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Dagdi Chawl 1986
Dagdi Chawl 1986
★★★★★

© Samruddhi Pathak

Tragedy

19 Minutes   20.7K    289


Content Ranking

1980, the decade of defeat that Mumbai cannot erase from its dark underworld history. The city that never sleeps had confronted it’s worst encounters and vanquishes. From Mumbai Police’s first encounter to India’s worst gangster fleeing to Dubai, organized crime mafias had their peak in the 1980’s. An economy wherein, from rags to riches, the underworld had its claws gripped tight on every penny and human. The decade when, even with a hundred eyewitnesses, the Mumbai Police couldn’t touch a gangsters hair. People had more faith in whores than in the police since a slaggle at least served its purpose. In the sprangling world of underworld sponsored crime, what was common among the bhais of Mumbai? Dagdi Chawl, a chawl known for its dungeons, home and origin of the mafia dons and queens of Mumbai.

Dagdi Chawl, then, was infamous for another reason, immense squalor. Those days of muck are the ones that the streets of Byculla wish were a nightmare. A chawl that sheltered around 150 families in its kholis. A street with overflowing gutters, urine smelling houses, houseflies collected at every corner of the chawl. People had to see their children die of starvation. Men killed their wives so that they have one less to feed. Sons let their mothers get laid for some currency. One among the population fighting with the filth was Arun Dolas.

Dolas was a malnourished scrawny boy of 18 with rumpled dry dark skin, eyes bulging out like a frog’s, disproportionately large out-curved teeth wore a torn off-white shirt and khaki shorts that he had found beside a municipality dustbin. Arun lived with his sister, Abha, 14 years old, and his mother. His father has eloped with a harlot after two days his sister was born, leaving a family of three, without any breadwinner, on their own.

Dolas, then, had started working in a tea stall to earn 7 rupees a week. His sister’s diet and mother’s health necessities had increased with inflation with his salary sagged. Their kholi had a capacity to accommodate two, which was manageable until Abha was 5 years old. After Abha was 8, one among the three had to sleep over another since the room crammed till the edge.

A fortnight after Abha’s ninth birthday, Arun came to his home after a regular day. His home was swept like every day with a plate filled with rice and raw onion on it. He said, “Abha, come. Have some rice. Where’s mother?”.

“Mother left in the evening with a letter. She told me to hand it you once you arrive.”, she replied.

As soon as Arun opened the letter, a 20 rupees note fell from it, an amount that he had never seen in his life. A letter and 20 rupees that overwhelmed his life, destroying all his emotions as though a spear went right through his heart, crushing all his hopes as if poverty was simpering at its victory.

A letter from his mother, her last letter to him, that said,

” I am sorry, child, that I wouldn’t be there for you for the rest of your life. I hope 20 rupees would better your living. I contributed the most I could. You and Abha need money the most today, I made it to your 3-week salary. Please don’t try to look around for me anywhere in the city else you might burn your hands, please forfeit that thought. Do not think of me as a benevolent person either, I’ve sold myself to a pimp. I’ll be living in a brothel. I am alike of the person your dad had eloped with. That’s all I could say. Take care of yourself and Abha.”

Arun was broken after he read the letter. He fell on his knees on the ground, felt physically weak as if bugs were eating his veins. Abha held his shoulders, horrified and quailed, her expression was of a little girl when choked. She said, in a shrilled shivering voice,” What is written in it? What is it? Please read it out.” trying to figure out what was written on the letter, but in vain since she was illiterate. Arun looked into her eyes and got up, promising himself to be strong for his sister for she was unaware of everything that had happened in the last six hours, in her presence.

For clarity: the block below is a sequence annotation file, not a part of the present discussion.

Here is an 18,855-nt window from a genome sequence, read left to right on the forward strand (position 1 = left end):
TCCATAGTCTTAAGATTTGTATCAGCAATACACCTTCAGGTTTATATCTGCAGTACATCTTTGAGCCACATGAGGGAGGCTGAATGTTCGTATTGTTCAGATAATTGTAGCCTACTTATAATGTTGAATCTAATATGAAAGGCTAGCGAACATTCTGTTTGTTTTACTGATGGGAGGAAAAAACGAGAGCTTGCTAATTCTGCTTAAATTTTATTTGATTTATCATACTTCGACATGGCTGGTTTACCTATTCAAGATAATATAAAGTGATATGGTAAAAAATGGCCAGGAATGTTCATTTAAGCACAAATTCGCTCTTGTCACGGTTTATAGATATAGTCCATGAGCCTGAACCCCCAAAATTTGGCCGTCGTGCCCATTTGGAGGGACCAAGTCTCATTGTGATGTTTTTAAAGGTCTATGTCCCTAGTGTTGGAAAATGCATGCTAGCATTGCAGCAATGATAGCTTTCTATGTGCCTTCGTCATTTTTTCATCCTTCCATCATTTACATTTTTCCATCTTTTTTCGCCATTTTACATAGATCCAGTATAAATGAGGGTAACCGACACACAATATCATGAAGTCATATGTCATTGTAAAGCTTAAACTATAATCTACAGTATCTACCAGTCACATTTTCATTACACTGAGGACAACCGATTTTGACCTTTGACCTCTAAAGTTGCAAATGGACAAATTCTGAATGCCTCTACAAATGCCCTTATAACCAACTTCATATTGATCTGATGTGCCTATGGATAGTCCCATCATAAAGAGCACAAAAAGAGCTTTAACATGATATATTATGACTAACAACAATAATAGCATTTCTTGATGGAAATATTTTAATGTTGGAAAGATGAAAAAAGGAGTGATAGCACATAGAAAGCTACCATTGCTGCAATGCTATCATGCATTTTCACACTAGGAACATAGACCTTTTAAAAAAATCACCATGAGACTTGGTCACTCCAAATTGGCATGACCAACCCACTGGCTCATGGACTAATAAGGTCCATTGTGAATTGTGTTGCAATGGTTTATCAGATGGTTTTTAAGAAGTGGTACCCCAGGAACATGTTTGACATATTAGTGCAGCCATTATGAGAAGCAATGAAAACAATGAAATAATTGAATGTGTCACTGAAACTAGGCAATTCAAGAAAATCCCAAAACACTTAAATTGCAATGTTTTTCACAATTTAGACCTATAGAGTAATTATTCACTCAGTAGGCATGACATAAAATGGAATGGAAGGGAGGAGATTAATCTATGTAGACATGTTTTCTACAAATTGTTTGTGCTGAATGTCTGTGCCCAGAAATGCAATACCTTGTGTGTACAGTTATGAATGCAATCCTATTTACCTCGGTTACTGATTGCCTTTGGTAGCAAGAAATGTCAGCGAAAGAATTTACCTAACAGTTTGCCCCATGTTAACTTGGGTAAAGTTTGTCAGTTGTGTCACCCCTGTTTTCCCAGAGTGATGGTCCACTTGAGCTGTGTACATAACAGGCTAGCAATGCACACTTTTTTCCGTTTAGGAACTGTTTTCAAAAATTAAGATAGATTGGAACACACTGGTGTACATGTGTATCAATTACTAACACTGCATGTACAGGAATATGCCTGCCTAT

In between the turmoil of how to let Abha know about this, he decided to get her admitted into a school with the 20 rupees in his hand.

Abha, still afraid and sweating, cried,”What happened? Where’s mother?”.

“Mother has gone to grandmothers. Our grandmother has expired.”, Arun replied to temporize the ordeal of Abha’s reaction. Abha wondered, then, if they even had a grandmother and why didn’t their mother ever tell them about her. After they were done with their dinner and a small talk about their day, Arun had concluded that his mother was in Kamathipura, 50 kilometres from Dagdi Chawl but decided to not go there for her. Meanwhile, Abha had concluded that Arun had lied to her about their mother but decided to not bring up their mother’s topic or anything else that would weaken her brother, even for a while.

The days that followed, gradually, normalized to the initial ones. Their regular routines resumed except that Abha started attending her school and the household expenses were now handled by Arun instead of his mother.

Beneath all the sorrow and agony of his mother’s sacrifices, he knew, now, he had one less stomach to feed. Counter-intuitive to his expectations, his life worsened. He had sworn to not mingle with the 20 rupees and he couldn’t manage his earnings as good as his mother could. There used to not be even a paisa as a residue after 6 days of the week.

17th January, 1986.

Like every day, Arun went to the tea stall and Abha went to her school. In the evening, while Arun was washing all the teacups after customers had left, a little boy of nearly 4 handed him a chit and ran away. Even if the boy dwelled in Dagdi Chawl, Arun was unaware of his existence. Nobody, in the slums of Mumbai, had any time to know about the person next door. Every kholi in the chawl had too much dirt in itself to bother about someone else’s.